The short story to that is it’s unclear to me how much of an albatross the z-machine and z-code is to current and future interactive fiction development. I get why its role is as it is right now. I grew up playing the Infocom games like I’m sure many here did. But I certainly don’t want to cling to that past necessarily, particularly if it’s more fruitful to diverge and focus on a new way that things could be.

I think the original z-code of identified 8 colors (really ANSI set with intensity is 16) should be preserved through interpreter->glk->app via indexing. Even if the Glk library glk_ call only ends up calling a second glk_call with the translated 24-bit color - the interpreters should have the option of a “known indexed set”. The reason for this is vision impairment. And I think all interpreters (even those outside Inform 7 sourcing) can deal with these original ANSI colors as a recognizable set, identified by an index, that could be re-mapped. That’s was part of the reason I was experimenting with and originally saying make them style_ equal to established ones. making style_NUMSTYLES + 16.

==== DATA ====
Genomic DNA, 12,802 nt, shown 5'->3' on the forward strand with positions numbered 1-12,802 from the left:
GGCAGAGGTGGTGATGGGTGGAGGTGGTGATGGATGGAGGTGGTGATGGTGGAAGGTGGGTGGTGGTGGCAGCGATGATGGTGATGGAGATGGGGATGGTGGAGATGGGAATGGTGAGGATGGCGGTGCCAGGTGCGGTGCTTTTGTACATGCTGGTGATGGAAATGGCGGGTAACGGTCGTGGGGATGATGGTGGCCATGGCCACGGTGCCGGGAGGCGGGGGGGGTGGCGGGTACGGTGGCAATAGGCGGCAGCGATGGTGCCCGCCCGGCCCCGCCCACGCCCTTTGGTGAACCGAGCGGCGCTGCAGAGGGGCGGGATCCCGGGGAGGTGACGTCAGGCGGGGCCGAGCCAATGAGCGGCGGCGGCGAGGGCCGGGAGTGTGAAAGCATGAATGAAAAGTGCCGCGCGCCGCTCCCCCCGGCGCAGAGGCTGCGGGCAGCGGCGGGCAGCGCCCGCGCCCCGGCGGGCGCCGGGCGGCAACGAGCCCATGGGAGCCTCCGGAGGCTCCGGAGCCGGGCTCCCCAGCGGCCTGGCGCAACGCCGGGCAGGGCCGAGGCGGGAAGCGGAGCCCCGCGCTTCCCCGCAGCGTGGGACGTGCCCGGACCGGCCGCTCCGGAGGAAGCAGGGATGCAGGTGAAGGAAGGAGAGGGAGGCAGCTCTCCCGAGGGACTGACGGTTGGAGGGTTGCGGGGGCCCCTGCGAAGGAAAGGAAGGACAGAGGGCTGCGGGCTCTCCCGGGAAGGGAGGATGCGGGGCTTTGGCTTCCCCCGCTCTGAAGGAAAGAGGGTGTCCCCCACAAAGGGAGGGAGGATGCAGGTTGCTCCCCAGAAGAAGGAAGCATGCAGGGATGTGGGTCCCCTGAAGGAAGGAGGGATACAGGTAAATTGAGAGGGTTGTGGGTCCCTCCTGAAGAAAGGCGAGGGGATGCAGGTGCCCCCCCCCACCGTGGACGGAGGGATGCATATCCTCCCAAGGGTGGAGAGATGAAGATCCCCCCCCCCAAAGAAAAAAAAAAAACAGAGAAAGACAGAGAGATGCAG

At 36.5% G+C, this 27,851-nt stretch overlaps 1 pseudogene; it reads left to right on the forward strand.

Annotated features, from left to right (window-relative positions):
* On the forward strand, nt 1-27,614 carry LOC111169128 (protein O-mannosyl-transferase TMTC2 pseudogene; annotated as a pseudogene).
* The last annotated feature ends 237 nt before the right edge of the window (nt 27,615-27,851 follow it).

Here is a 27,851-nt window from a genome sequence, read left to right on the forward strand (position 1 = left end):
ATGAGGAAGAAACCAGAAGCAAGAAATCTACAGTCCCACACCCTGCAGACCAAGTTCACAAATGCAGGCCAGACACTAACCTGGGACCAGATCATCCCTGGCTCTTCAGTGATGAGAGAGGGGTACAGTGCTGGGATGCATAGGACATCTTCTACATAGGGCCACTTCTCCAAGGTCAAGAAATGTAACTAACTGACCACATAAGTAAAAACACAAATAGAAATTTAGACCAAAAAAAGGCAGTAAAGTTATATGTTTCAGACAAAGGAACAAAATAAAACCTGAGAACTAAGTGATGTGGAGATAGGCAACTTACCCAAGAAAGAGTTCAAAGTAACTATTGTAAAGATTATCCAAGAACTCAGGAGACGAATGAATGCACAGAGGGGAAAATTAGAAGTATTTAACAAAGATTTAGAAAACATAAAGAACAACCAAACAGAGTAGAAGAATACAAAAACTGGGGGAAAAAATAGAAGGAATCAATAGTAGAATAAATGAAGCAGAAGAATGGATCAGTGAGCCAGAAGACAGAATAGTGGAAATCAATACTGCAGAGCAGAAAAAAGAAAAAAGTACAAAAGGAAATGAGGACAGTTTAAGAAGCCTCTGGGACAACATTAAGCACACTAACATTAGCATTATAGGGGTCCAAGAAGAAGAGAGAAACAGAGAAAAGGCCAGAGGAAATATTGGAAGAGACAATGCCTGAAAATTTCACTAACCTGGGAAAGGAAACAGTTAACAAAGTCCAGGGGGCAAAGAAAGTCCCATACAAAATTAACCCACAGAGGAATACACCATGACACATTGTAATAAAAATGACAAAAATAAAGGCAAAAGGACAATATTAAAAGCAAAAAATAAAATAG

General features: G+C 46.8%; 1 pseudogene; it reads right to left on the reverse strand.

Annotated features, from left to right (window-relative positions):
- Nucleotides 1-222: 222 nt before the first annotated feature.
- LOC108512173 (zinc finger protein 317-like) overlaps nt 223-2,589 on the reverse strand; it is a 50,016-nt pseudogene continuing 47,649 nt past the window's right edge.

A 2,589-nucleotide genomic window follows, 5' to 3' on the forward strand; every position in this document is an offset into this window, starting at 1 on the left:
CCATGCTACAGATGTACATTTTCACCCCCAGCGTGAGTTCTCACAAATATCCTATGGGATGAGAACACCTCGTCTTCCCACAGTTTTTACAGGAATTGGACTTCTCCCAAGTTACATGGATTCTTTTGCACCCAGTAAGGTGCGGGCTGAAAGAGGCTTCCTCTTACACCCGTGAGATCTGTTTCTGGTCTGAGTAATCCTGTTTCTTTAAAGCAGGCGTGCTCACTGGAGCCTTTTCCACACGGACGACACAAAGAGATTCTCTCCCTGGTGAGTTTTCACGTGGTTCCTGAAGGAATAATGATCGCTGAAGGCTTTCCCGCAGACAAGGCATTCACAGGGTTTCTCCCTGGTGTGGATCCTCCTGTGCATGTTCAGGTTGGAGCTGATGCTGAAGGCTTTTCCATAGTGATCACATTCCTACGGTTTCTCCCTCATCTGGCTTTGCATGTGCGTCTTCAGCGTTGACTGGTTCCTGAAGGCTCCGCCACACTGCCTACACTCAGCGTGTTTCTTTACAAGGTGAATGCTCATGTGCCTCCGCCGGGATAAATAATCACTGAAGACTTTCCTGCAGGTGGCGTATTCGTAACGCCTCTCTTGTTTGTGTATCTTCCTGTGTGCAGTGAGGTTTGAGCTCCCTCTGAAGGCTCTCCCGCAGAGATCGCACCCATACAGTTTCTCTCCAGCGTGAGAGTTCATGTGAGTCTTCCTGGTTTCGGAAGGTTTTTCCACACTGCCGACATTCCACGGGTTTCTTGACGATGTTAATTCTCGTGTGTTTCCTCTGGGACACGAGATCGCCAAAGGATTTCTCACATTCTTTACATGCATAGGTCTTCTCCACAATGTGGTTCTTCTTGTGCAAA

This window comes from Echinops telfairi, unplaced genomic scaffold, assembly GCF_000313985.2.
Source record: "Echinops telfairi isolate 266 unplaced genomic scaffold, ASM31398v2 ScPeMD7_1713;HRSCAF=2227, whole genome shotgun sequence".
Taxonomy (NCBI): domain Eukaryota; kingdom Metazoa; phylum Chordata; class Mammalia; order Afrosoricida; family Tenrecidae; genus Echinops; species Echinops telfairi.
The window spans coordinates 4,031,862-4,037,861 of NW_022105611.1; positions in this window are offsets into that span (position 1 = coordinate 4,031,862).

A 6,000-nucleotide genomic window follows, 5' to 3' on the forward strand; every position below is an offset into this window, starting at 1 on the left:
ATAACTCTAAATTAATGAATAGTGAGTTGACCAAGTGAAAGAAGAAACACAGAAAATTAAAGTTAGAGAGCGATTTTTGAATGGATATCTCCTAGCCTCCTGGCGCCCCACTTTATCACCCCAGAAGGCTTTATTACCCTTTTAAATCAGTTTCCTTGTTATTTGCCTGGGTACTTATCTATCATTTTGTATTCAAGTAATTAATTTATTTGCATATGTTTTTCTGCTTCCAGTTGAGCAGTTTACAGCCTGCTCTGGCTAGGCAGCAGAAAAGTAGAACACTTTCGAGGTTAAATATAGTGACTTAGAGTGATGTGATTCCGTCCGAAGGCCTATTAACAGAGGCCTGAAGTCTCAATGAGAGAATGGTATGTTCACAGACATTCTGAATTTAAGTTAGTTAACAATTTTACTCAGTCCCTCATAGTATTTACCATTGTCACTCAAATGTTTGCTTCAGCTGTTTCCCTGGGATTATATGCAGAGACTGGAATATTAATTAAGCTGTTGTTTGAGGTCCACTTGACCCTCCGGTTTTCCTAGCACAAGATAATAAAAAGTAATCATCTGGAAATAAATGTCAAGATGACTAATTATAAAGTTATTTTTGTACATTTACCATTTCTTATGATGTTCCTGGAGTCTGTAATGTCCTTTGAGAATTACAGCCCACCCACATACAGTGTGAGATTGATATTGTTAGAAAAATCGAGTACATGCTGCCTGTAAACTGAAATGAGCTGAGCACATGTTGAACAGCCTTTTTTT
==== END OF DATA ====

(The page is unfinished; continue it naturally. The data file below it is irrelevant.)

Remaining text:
The game author, writing script, could have the option to query the client and see if some request is placed to limit colors to this indexed set… and chose to use them instead of 16 million 24-bit colors. (You could go 32 bit and add alpha transparency while you are visiting the topic.) When being treated like bold, italics, underline, etc - 16 colors is a pretty rich selection for reading and highlighting content. Reference index codes; en.wikipedia.org/wiki/ANSI_escape_code#Colors

I’m not saying that 24bit or even the latest HDMI standards shouldn’t also be supported. A second function could do that, etc. What I was suggesting is a focus on these legacy ANSI colors and the concept that a client could remap them for visual impairment reasons. For example, a sophisticated interpreter app client could choose to map each of these 16 ANSI colors to a different font family for someone who is colorblind. Or even an e-ink reader that can do fonts but is otherwise black&white. With z-code/z-machine being the legacy basis for testing and demonstrating such features. Please excuse my verbosity on the topic. Thank you and Happy New Year.